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4 hours ago, nevets88 said:

I've heard I can't practice on mats, mats are no good. No, you're just not practicing and learning correctly. You can find ways to sense/see you're hitting fat, video being one of them. Or you're  just looking for an excuse to pay for extra for that grass range, but you're still practicing sub-optimally. 

Great point.  This is such BS.  I almost prefer ranges with mats because I don't have to spend a ton of my practice time cleaning my clubs.  Maybe for a total newbie it might be useful to be 100% sure whether or not you're hitting it fat, but if you spend any time at all seriously practicing and getting to know your swing and the game, it's saying something bad about you, not the mats, if you can't tell whether you hit a shot fat off a mat. 

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There are a ton of things mentioned that I could +1. But here is my list:

1. You use your putter for almost half of your shots therefore making it the most important club in your bag.

2. Since I am hitting wedge, I should be inside 5 feet every time.

3. To hit a hook I put the face towards the target and then my stance line where I want the ball to start.

4. We should always listen to touring professionals advice in the latest Golf Digest because they know the swing best.

5. Tiger and Jack were great before any technology like radar was available, so you don't need it either.

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39 minutes ago, mchepp said:

There are a ton of things mentioned that I could +1. But here is my list:

1. You use your putter for almost half of your shots therefore making it the most important club in your bag.

2. Since I am hitting wedge, I should be inside 5 feet every time.

3. To hit a hook I put the face towards the target and then my stance line where I want the ball to start.

4. We should always listen to touring professionals advice in the latest Golf Digest because they know the swing best.

5. Tiger and Jack were great before any technology like radar was available, so you don't need it either.

I could have sworn I heard this during the latest telecast, but for a fade, from Ian Baker Finch. :mad:

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On 2/26/2017 at 10:47 PM, saevel25 said:

I might have to use a couple of @iacas for this. 

  1. Putting matters most 
  2. The Quick Fix - Too many golfers believe in advocating the quick fix or try to hard to find one. 
  3. Draws produce topspin - Might as well through in an absurd one I have heard a few times. That fades produce backspin and draws product topspin. 
  4. Ball Flight Laws
  5. Mental Game will make the difference

Those are some good ones, as well a iacas' post.

"Drive for show, putt for dough!"

Not only did draws produce topspin, so did Drivers! I can't remember how many times I heard that as a young golfer, even by commentators on golf telecasts! I also played a little tennis in my day, and could hit a screamer of a topspin forehand that would "hump over" and dive into the court and not go out. Made me wonder why Driver shots didn't just dive into the ground.

The mental game can make "a" difference, but not "the" difference as long as it stops you from playing what I now call "stupid golf"! My buddy and I will go out and play courses that we played 40 years ago. We'll  get on a tee box and I'll ask him if he remembers some of the stupid golf we used to play there! You know, things like trying to cut dog legs that maybe John Daly or Bubba  could do, but we couldn't. I'm also reminded of Ben Hogan's comments after playing with Jack Nicklaus in Nicklaus' first ever round at the Masters. Hogan said, something like, "I played with a young kid today who, if he understood anything at all about the game, would have made this course look silly!"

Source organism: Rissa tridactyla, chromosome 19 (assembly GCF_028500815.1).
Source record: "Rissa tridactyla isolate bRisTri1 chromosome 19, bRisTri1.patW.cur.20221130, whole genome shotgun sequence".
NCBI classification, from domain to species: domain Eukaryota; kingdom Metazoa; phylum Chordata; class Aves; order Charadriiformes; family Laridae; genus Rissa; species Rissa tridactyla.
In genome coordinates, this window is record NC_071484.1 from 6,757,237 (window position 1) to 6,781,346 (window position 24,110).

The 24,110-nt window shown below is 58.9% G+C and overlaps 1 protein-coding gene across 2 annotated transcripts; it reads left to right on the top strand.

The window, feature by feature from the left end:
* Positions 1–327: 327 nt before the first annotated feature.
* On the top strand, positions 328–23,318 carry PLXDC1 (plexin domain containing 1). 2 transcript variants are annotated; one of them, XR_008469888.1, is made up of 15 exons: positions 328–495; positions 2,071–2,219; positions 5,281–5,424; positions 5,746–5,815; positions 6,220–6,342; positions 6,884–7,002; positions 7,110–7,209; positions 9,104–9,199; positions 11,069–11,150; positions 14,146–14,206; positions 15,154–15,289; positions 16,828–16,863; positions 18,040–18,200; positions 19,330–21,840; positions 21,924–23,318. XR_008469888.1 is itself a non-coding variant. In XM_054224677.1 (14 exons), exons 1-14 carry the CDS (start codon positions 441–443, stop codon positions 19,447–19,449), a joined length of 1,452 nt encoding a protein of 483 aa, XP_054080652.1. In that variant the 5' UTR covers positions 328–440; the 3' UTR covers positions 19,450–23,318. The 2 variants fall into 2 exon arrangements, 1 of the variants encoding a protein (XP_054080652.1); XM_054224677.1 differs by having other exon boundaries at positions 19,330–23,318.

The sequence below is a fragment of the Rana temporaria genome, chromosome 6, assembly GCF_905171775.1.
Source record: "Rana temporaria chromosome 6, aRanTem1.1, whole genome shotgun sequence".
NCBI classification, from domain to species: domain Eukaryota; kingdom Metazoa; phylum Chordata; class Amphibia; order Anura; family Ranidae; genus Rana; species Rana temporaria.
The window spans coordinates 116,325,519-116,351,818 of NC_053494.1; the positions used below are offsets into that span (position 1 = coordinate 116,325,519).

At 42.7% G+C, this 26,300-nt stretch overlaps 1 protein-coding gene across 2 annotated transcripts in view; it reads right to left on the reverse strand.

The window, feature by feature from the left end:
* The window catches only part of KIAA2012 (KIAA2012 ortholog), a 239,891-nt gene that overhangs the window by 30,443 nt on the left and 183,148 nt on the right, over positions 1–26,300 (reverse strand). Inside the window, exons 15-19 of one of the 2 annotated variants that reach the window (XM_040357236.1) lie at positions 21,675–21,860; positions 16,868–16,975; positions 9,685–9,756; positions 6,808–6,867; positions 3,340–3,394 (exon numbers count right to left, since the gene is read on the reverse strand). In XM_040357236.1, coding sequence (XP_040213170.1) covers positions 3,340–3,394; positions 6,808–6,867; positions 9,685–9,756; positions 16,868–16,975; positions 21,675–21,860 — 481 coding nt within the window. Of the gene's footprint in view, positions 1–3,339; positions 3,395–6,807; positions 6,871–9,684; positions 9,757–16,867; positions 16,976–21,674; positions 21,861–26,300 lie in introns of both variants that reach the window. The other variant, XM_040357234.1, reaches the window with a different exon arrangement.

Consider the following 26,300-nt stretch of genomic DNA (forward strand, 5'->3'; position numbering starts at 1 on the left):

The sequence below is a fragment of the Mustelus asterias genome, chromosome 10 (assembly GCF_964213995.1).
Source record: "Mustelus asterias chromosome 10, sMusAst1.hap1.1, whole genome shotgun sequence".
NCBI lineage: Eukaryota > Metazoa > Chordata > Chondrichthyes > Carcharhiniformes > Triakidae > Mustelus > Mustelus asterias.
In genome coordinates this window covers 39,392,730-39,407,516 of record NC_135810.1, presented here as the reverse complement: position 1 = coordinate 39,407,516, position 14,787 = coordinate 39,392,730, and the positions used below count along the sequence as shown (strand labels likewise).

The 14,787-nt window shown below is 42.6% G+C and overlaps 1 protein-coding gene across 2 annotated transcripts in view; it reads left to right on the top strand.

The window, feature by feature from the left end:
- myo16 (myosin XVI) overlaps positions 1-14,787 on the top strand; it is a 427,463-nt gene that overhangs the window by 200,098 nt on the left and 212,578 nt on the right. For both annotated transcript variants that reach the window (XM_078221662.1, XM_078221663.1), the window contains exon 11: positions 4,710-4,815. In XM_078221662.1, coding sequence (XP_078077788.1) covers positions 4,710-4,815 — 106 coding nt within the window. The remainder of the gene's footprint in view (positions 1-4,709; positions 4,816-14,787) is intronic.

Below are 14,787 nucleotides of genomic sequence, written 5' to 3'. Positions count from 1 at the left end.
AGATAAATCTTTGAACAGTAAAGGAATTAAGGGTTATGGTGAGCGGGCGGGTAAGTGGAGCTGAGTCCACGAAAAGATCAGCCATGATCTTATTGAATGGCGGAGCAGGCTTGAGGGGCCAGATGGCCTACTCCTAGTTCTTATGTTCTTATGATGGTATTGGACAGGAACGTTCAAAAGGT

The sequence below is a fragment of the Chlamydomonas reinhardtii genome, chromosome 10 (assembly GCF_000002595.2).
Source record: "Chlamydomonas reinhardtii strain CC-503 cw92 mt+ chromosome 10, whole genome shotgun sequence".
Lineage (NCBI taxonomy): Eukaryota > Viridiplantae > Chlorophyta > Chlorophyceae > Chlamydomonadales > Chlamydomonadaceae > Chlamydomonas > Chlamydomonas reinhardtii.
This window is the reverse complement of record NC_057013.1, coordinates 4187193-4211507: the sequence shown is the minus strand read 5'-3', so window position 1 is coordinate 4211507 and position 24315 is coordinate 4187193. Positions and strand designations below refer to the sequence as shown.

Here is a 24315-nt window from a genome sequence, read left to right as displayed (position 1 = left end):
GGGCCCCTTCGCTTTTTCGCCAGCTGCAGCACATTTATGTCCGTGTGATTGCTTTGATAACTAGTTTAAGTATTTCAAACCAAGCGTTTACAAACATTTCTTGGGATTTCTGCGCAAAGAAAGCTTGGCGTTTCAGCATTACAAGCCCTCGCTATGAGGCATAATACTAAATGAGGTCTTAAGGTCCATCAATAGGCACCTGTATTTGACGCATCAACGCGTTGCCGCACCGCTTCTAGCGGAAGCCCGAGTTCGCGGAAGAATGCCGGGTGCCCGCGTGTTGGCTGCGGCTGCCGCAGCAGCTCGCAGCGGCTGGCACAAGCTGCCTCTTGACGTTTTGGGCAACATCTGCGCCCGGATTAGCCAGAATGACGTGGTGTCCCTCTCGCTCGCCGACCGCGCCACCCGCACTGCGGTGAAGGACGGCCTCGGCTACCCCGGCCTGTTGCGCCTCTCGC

My buddy's Son, who is now 41 (God, are we getting old!), was battling a persistent fade/slice. He thought the way to fix it was to throw the clubhead outside and try to "yank" the ball back into play. I told him that's what was causing his problem in the first place! Every so often he'd hit a dead straight pull left. He'd look at me like "what happened there?" I told him that was confirmation of what I was telling him. His path was out to in, but that time he managed to square the clubface with the path. The fact that the ball flew straight was the evidence.

And I think quick fixes can help, but it depends upon the swing of the person on the receiving end. Case in point. Some years ago I had some free time and the itch to go play, but couldn't scare up any of my buds. So, I went to a local course and got teamed up with a couple of black guys. The one guy had a beautiful swing and could hit the ball a country mile! His main problem was with his Driver which would just "bleed" right and end up in the rough. On the front 9 I noticed that he had his left thumb running down the top of the grip. We were on the 10th tee, waiting for his buddy to come out of the clubhouse, and decided to hit our drives. His drive again wound up in the right rough. He started shaking his head and told me he wished he could solve that problem. I had him tee up another ball and told him to turn his left hand just a little bit clockwise. Maybe just a quarter inch. Just enough to get his thumb a little to the right of "top dead center". He smashed it dead down the middle! He played his original drive on 10, but that was the only fairway he missed on the back 9! After the round he bought me a beer, shook my hand, gave me a big bro hug, and thanked me up and down for helping him with his game!

But what did I do? He already had a really good swing which he learned somewhere. All I did was notice something that anyone familiar with the game should be aware of! Still, it made me feel good.

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  1. It's not specifically for golf, but "You can't teach an old dog new tricks."
  2. Golf is Hard. Scoring low is hard, but playing golf is easy.
  3. Golf is dying.
  4. All I need to do is keep my head down.
  5. <Insert book/DVD, device, etc. here> is the only thing standing between you and lower scores. Just send 4 payments of $49.99, and YOU will be on your way to better golf GUARANTEED!
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Putting does matter for the better players. There are so many players who play at a high level and cannot make putts to take advantage of it.

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Most have been covered well. Here are my favorite myths things my dad (still) likes to say when we play...

  1. "You took your eye off the ball."
  2. "You lifted your head."
  3. "You have to stay down on the ball."
  4. "You just have to concentrate."
  5. "I think Faldo knows what he's talking about."